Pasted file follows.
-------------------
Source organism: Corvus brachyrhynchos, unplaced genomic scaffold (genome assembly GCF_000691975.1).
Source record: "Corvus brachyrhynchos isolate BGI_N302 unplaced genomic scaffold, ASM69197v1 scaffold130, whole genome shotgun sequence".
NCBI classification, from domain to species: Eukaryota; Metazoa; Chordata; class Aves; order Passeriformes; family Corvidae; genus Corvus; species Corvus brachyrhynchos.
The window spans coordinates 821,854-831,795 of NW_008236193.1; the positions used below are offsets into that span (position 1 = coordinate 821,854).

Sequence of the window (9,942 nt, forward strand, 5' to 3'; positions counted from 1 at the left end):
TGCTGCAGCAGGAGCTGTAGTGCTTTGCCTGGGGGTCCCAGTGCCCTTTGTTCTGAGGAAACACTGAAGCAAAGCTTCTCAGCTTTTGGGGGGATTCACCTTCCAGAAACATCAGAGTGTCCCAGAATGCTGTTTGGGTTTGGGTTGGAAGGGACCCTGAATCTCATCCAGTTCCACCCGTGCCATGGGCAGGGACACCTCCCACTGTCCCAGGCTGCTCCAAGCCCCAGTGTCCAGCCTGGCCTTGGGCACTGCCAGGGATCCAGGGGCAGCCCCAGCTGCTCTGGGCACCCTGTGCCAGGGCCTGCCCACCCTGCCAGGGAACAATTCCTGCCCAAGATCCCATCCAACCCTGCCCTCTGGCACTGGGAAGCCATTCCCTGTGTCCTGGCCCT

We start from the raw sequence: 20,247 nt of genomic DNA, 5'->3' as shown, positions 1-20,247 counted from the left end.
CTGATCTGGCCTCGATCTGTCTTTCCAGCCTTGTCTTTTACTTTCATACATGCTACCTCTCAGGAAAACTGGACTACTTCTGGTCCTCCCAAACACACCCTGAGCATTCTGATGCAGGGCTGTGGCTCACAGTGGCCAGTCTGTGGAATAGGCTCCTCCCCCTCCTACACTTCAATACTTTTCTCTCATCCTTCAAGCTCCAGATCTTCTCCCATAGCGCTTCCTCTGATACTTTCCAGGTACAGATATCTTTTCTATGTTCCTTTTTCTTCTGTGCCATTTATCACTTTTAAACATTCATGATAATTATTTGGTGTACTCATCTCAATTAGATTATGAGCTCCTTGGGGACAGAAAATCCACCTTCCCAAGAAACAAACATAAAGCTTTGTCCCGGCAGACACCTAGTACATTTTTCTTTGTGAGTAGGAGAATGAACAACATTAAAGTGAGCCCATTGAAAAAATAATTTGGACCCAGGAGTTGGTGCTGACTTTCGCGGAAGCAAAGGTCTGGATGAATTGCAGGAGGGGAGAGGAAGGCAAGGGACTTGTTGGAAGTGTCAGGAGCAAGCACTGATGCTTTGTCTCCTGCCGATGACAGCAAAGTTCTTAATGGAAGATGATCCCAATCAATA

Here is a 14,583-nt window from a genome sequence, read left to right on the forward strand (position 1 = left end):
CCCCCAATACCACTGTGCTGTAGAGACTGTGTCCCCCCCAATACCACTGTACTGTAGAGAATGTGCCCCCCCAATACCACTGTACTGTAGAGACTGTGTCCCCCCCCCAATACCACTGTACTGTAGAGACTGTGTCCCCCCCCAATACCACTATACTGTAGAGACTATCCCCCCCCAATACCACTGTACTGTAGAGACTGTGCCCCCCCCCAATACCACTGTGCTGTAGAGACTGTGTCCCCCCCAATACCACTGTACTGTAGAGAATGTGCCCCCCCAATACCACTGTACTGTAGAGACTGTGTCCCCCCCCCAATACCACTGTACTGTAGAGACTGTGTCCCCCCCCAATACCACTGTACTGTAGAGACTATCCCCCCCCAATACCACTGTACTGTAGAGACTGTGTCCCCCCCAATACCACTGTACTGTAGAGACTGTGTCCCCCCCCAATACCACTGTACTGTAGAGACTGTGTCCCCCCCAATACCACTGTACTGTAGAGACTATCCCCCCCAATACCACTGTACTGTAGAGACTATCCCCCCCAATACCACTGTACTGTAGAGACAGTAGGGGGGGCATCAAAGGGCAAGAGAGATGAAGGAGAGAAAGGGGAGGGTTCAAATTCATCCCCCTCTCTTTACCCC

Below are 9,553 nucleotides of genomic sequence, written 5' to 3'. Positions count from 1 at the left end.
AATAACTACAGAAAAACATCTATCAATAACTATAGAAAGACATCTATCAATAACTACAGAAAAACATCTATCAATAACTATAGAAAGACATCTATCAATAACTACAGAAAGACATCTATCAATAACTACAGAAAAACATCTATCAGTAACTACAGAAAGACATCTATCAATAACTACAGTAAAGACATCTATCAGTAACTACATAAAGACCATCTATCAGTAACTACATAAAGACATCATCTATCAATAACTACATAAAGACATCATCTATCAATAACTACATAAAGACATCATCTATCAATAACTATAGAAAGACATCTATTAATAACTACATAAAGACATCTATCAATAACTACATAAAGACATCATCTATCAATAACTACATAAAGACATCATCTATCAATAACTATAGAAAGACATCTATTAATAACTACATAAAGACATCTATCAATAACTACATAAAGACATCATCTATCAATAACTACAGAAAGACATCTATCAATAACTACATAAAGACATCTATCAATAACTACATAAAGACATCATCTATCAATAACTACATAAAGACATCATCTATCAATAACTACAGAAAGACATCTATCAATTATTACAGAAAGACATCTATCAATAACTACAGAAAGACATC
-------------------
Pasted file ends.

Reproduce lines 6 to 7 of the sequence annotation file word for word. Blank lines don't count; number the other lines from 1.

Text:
TGCTGCAGCAGGAGCTGTAGTGCTTTGCCTGGGGGTCCCAGTGCCCTTTGTTCTGAGGAAACACTGAAGCAAAGCTTCTCAGCTTTTGGGGGGATTCACCTTCCAGAAACATCAGAGTGTCCCAGAATGCTGTTTGGGTTTGGGTTGGAAGGGACCCTGAATCTCATCCAGTTCCACCCGTGCCATGGGCAGGGACACCTCCCACTGTCCCAGGCTGCTCCAAGCCCCAGTGTCCAGCCTGGCCTTGGGCACTGCCAGGGATCCAGGGGCAGCCCCAGCTGCTCTGGGCACCCTGTGCCAGGGCCTGCCCACCCTGCCAGGGAACAATTCCTGCCCAAGATCCCATCCAACCCTGCCCTCTGGCACTGGGAAGCCATTCCCTGTGTCCTGGCCCT

We start from the raw sequence: 20,247 nt of genomic DNA, 5'->3' as shown, positions 1-20,247 counted from the left end.